HELENA — Before the COVID-19 pandemic, Helena resident Pauline Hooper was a regular at the Rocky Mountain Development Council’s Senior Center Dinner Club. Now, the virus has forced Hooper to stay home, and she relies on Meals on Wheels to keep her fed—and healthy—during the pandemic.
“It was scary to think there was a bug going around that, if you got it, could kill you in no time,” Hooper said. “Nobody would be able to come visit you in the hospital, you’d be there by yourself.”
There are many other people just like Hooper who have turned to Meals on Wheels during the pandemic. The Rocky Mountain Development Council has seen an almost 30% increase in clients since the beginning of the pandemic, and in the Helena area alone, they serve about 200 clients per day.
Meals on Wheels traditionally serves the home-bound elderly, but during the pandemic, RMDC senior nutrition program manager Shawna Donaldson said they’re seeing a broader range of clientele.
“We have seen some new clientele coming,” Donaldson said. “Some that are younger, immunocompromised that do need those meals brought to their doors.”
A dedicated group of employees and volunteers help the Meals on Wheels program keep up with increased demand.
“My wife and I do it together, and the grandkids are now involved,” volunteer Ray Rutherford said. “It’s a family affair at this point.”
Rutherford began volunteering before the pandemic, and has seen how COVID-19 changed Meals on Wheels. Volunteers and staff wear masks, use hand sanitizer between each delivery, and clean high-touch areas of their vehicles, among other changes in protocols.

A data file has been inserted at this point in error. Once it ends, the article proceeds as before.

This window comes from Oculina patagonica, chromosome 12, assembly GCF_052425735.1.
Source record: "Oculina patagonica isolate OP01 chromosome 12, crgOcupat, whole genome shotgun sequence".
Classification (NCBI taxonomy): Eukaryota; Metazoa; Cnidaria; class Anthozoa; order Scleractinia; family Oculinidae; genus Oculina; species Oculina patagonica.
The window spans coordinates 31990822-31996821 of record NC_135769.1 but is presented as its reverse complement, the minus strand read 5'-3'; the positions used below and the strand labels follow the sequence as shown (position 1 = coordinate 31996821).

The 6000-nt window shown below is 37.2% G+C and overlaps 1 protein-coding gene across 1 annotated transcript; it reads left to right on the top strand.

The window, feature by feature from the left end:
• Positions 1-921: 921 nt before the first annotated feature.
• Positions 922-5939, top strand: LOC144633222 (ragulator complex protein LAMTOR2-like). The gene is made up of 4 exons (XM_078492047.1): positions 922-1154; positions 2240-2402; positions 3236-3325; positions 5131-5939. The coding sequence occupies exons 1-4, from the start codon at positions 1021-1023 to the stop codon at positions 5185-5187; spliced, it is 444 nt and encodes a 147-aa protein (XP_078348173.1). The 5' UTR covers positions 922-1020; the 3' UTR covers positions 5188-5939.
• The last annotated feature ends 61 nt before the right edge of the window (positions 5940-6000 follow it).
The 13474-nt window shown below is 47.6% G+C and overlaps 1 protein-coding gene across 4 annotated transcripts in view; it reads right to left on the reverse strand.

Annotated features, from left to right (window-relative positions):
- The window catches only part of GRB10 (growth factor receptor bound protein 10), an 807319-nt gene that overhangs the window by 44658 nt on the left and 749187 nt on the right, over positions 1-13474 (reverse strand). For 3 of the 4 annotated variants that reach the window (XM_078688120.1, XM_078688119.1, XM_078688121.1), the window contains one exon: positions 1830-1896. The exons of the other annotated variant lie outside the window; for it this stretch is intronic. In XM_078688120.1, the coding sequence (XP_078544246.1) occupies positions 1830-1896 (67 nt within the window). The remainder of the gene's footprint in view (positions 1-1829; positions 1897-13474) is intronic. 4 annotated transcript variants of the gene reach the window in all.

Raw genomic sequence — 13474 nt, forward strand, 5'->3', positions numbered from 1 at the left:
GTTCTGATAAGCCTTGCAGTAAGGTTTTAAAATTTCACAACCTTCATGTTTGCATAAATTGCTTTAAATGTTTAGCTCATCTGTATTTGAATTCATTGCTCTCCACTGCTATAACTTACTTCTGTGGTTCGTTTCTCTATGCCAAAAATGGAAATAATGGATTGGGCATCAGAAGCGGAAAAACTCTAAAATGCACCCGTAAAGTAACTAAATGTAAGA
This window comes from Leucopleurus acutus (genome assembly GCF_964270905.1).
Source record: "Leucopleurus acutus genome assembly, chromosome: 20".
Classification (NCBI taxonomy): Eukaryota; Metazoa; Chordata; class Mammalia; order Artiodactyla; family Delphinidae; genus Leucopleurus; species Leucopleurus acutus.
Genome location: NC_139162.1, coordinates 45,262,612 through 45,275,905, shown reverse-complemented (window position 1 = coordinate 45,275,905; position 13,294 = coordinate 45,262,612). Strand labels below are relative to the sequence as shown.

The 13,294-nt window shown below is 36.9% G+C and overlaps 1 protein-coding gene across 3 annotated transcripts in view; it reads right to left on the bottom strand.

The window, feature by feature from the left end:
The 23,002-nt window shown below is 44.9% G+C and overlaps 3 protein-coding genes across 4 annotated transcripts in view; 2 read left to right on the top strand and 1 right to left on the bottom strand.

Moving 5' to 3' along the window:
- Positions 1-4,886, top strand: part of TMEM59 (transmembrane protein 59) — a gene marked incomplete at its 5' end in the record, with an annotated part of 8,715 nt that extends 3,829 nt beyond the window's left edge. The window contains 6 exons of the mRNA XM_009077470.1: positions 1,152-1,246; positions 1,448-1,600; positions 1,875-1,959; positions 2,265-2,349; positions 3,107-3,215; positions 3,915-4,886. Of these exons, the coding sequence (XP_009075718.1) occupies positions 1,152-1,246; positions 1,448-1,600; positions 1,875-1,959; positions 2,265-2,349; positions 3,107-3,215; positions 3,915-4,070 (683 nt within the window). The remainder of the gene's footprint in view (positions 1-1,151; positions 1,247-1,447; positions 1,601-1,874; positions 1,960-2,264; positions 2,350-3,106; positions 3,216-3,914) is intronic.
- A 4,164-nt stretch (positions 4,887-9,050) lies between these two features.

“We used to be able to go into their house. Now, we just hang (the meal) on the door, and knock on the door,” Rutherford said. “All of those things have changed because of COVID.”
But, COVID-19 protocols have not diminished the important role Meals on Wheels volunteers and employees play in the clients’ lives.
“She comes and she usually visits with me for a minute, makes sure you’re okay,” Hooper said.
For some Meals on Wheels clients homebound by the pandemic, that small interaction is their only contact with the world beyond their door. Volunteers like Rutherford know that little bit makes a difference.
“For people that love people, it’s a way to touch another live in a way that you can’t normally touch another life,” Rutherford said. “Some of these older folks that we’re delivering to need a friend, need a relationship, and sometimes, we’re on e of those.”
Donaldson said Meals on Wheels received COVID-19 stimulus funding, but they did not get any more in the most recent COVID-19 stimulus package. She said volunteers and donations are critical right now.
“It enables us to keep serving people, not to have to put a cap on how many people we serve,” Donaldson said. “It also keeps us running.”